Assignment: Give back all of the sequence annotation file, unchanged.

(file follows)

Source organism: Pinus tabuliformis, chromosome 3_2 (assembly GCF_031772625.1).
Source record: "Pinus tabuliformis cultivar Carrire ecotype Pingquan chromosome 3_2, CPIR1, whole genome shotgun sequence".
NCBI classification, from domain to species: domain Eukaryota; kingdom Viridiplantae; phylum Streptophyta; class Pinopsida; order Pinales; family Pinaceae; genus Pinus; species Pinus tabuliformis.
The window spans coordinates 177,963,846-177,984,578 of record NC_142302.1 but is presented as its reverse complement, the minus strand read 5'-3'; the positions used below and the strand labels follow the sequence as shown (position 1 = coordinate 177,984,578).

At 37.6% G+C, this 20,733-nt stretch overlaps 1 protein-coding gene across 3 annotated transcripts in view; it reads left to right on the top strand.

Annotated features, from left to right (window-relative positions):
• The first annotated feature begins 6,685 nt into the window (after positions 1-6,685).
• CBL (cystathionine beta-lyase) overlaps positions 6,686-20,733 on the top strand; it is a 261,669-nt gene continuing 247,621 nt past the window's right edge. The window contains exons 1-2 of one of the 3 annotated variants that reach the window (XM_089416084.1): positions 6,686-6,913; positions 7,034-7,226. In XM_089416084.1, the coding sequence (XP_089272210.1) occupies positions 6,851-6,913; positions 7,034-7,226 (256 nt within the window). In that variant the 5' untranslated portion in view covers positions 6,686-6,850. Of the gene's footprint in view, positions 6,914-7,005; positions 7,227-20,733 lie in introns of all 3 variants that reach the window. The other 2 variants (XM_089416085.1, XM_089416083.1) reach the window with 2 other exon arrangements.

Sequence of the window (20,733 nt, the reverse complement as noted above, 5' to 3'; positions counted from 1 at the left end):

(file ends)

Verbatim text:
Source organism: Pinus tabuliformis, chromosome 3_2 (assembly GCF_031772625.1).
Source record: "Pinus tabuliformis cultivar Carrire ecotype Pingquan chromosome 3_2, CPIR1, whole genome shotgun sequence".
NCBI classification, from domain to species: domain Eukaryota; kingdom Viridiplantae; phylum Streptophyta; class Pinopsida; order Pinales; family Pinaceae; genus Pinus; species Pinus tabuliformis.
The window spans coordinates 177,963,846-177,984,578 of record NC_142302.1 but is presented as its reverse complement, the minus strand read 5'-3'; the positions used below and the strand labels follow the sequence as shown (position 1 = coordinate 177,984,578).

At 37.6% G+C, this 20,733-nt stretch overlaps 1 protein-coding gene across 3 annotated transcripts in view; it reads left to right on the top strand.

Annotated features, from left to right (window-relative positions):
• The first annotated feature begins 6,685 nt into the window (after positions 1-6,685).
• CBL (cystathionine beta-lyase) overlaps positions 6,686-20,733 on the top strand; it is a 261,669-nt gene continuing 247,621 nt past the window's right edge. The window contains exons 1-2 of one of the 3 annotated variants that reach the window (XM_089416084.1): positions 6,686-6,913; positions 7,034-7,226. In XM_089416084.1, the coding sequence (XP_089272210.1) occupies positions 6,851-6,913; positions 7,034-7,226 (256 nt within the window). In that variant the 5' untranslated portion in view covers positions 6,686-6,850. Of the gene's footprint in view, positions 6,914-7,005; positions 7,227-20,733 lie in introns of all 3 variants that reach the window. The other 2 variants (XM_089416085.1, XM_089416083.1) reach the window with 2 other exon arrangements.

Sequence of the window (20,733 nt, the reverse complement as noted above, 5' to 3'; positions counted from 1 at the left end):